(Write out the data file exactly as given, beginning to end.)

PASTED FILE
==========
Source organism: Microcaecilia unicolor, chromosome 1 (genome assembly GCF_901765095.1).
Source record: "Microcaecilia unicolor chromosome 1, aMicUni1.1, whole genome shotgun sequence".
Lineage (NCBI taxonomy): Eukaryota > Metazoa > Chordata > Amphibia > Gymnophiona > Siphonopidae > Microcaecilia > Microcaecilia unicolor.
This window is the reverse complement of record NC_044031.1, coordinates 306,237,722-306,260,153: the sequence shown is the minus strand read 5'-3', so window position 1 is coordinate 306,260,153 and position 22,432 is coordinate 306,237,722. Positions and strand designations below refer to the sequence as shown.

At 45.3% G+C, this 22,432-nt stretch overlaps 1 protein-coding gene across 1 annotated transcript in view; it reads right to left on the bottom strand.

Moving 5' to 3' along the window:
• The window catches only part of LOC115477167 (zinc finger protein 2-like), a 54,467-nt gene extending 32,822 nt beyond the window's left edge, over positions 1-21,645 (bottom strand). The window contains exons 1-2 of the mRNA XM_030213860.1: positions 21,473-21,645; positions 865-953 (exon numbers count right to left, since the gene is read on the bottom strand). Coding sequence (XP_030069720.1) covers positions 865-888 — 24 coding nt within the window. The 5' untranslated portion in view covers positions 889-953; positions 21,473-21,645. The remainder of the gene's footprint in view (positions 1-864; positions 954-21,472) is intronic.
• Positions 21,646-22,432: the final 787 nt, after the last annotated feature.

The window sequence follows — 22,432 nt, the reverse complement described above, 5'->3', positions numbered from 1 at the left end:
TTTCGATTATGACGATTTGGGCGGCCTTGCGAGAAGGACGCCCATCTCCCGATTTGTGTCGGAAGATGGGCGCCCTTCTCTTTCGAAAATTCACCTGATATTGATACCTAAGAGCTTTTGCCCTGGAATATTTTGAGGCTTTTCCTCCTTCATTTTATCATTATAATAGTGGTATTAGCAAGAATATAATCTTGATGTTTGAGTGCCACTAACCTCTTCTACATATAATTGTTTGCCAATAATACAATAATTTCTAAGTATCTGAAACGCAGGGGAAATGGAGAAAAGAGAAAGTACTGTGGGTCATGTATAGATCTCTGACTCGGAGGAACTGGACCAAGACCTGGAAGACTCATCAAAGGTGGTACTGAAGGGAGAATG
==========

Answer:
Source organism: Microcaecilia unicolor, chromosome 1 (genome assembly GCF_901765095.1).
Source record: "Microcaecilia unicolor chromosome 1, aMicUni1.1, whole genome shotgun sequence".
Lineage (NCBI taxonomy): Eukaryota > Metazoa > Chordata > Amphibia > Gymnophiona > Siphonopidae > Microcaecilia > Microcaecilia unicolor.
This window is the reverse complement of record NC_044031.1, coordinates 306,237,722-306,260,153: the sequence shown is the minus strand read 5'-3', so window position 1 is coordinate 306,260,153 and position 22,432 is coordinate 306,237,722. Positions and strand designations below refer to the sequence as shown.

At 45.3% G+C, this 22,432-nt stretch overlaps 1 protein-coding gene across 1 annotated transcript in view; it reads right to left on the bottom strand.

Moving 5' to 3' along the window:
• The window catches only part of LOC115477167 (zinc finger protein 2-like), a 54,467-nt gene extending 32,822 nt beyond the window's left edge, over positions 1-21,645 (bottom strand). The window contains exons 1-2 of the mRNA XM_030213860.1: positions 21,473-21,645; positions 865-953 (exon numbers count right to left, since the gene is read on the bottom strand). Coding sequence (XP_030069720.1) covers positions 865-888 — 24 coding nt within the window. The 5' untranslated portion in view covers positions 889-953; positions 21,473-21,645. The remainder of the gene's footprint in view (positions 1-864; positions 954-21,472) is intronic.
• Positions 21,646-22,432: the final 787 nt, after the last annotated feature.

The window sequence follows — 22,432 nt, the reverse complement described above, 5'->3', positions numbered from 1 at the left end:
TTTCGATTATGACGATTTGGGCGGCCTTGCGAGAAGGACGCCCATCTCCCGATTTGTGTCGGAAGATGGGCGCCCTTCTCTTTCGAAAATTCACCTGATATTGATACCTAAGAGCTTTTGCCCTGGAATATTTTGAGGCTTTTCCTCCTTCATTTTATCATTATAATAGTGGTATTAGCAAGAATATAATCTTGATGTTTGAGTGCCACTAACCTCTTCTACATATAATTGTTTGCCAATAATACAATAATTTCTAAGTATCTGAAACGCAGGGGAAATGGAGAAAAGAGAAAGTACTGTGGGTCATGTATAGATCTCTGACTCGGAGGAACTGGACCAAGACCTGGAAGACTCATCAAAGGTGGTACTGAAGGGAGAATG